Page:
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Low-carbon aviation

Nils Zimmermann
September 26, 2016

Over the course of two weeks, the International Civil Aviation Organization (ICAO) will be struggling with a big question: How can aviation's CO2 emissions be reduced - even as air travel continues to grow worldwide?

Airbus A380 at an airshow in Paris
Image: picture-alliance/AP Photo/F. Mori

UN-sponsored talks in Montreal, at ICAO's 39th Assembly - running September 27 to  October 7 - are meant to arrive at a first-ever global agreement to limit and eventually reverse growth in airline carbon dioxide emissions, even as air travel continues to grow briskly over coming years.

The proposed ICAO measure is backed by the United States, China, and the United Arab Emirates. Its aim is to limit emissions to 2020 levels after it takes effect in 2021.

The deal, dubbed the "global market-based measure" (GMBM), will remain voluntary for the first several years post-adoption. It only becomes mandatory from 2027.

However, European lawmakers and many environmental campaigners worry that the planned deal has already been so watered-down that it may have little effect.

The measure would rely heavily on a global carbon offsetting scheme to try and mitigate the effects of burning jet-fuel. Since trees absorb carbon as they grow, the aviation industry paying for tree plantations through a surcharge on airline tickets could, in principle, offset emissions caused by burning jet fuel.

There is also a provision in the agreement for adoption of low-carbon synthetic jet fuels, but at present, offsets are expected to play a much larger part. Critics say that reliance on offsets makes the GMBM's prospective effectiveness questionable.

UK air show at Farnborough 2016: military aircraft (Photo: Getty Images/AFP/A. Dennis)
Military aircraft use a large amount of fuel, but will not be included in the ICAO agreementImage: Getty Images/AFP/A. Dennis

No aviation in Paris Agreement

ICAO's deal is necessary because international aviation was not included in the Paris climate agreement of December 2015.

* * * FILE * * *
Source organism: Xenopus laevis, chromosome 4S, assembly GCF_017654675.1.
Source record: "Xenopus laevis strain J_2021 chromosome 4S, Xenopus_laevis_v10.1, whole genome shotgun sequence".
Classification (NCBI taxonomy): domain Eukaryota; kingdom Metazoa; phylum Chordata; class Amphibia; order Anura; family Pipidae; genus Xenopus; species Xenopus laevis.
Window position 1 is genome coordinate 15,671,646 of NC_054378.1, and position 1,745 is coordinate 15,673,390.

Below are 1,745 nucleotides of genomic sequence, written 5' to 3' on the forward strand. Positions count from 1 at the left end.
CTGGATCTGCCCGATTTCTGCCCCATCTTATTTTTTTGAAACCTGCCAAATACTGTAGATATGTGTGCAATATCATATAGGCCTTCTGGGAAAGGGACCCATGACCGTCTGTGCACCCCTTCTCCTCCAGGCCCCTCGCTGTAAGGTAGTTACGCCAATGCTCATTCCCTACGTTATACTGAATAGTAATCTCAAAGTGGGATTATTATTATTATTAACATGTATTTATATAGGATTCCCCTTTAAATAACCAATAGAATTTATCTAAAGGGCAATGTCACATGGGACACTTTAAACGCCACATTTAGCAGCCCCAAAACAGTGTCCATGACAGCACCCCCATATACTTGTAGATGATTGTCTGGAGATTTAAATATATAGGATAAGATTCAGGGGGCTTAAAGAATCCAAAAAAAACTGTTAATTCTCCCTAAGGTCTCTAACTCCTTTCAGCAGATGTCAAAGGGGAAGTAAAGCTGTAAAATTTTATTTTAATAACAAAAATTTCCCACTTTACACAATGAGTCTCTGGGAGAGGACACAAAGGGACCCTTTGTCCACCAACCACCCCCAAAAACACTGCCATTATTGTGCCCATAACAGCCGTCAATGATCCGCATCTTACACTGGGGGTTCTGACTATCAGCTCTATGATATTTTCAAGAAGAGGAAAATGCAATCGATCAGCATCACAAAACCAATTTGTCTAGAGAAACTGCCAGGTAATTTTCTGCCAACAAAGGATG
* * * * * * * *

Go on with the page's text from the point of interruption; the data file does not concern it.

That left a "gaping hole," said WWF climate policy expert Lou Leonard, because aviation already accounts for more than 2 percent of global carbon emissions - and emissions are projected to triple by mid-century under business as usual.

Those 2 percent of global carbon emissions cause nearly 5 percent of manmade global warming, because the combustion of jet fuel takes place at high altitudes, where it has a stronger warming effect than the same substances released at ground level.

Carbon-neutral growth?

The technical term for GMBM's goal is "carbon neutral growth": Carbon emissions from aviation are meant to hold steady starting 2021, even as passenger air travel increases.

The average annual growth rate in passenger distance traveled has been 5.5 percent over the past 10 years, according to the International Air Transport Association.

In 2010, 2.4 billion passengers took flight - and by mid-century, the number could climb to 16 billion, WWF's Leonard said.

Air travel is set to double every 12.5 years. If emissions remain as they are today, "projections say air travel will consume 27 percent of a 1.5 degree Celsius carbon budget by 2050," according to Leonard - and that effectively precludes staying below 1.5 degrees (3.6 degrees Fahrenheit) global average annual surface air temperature warming.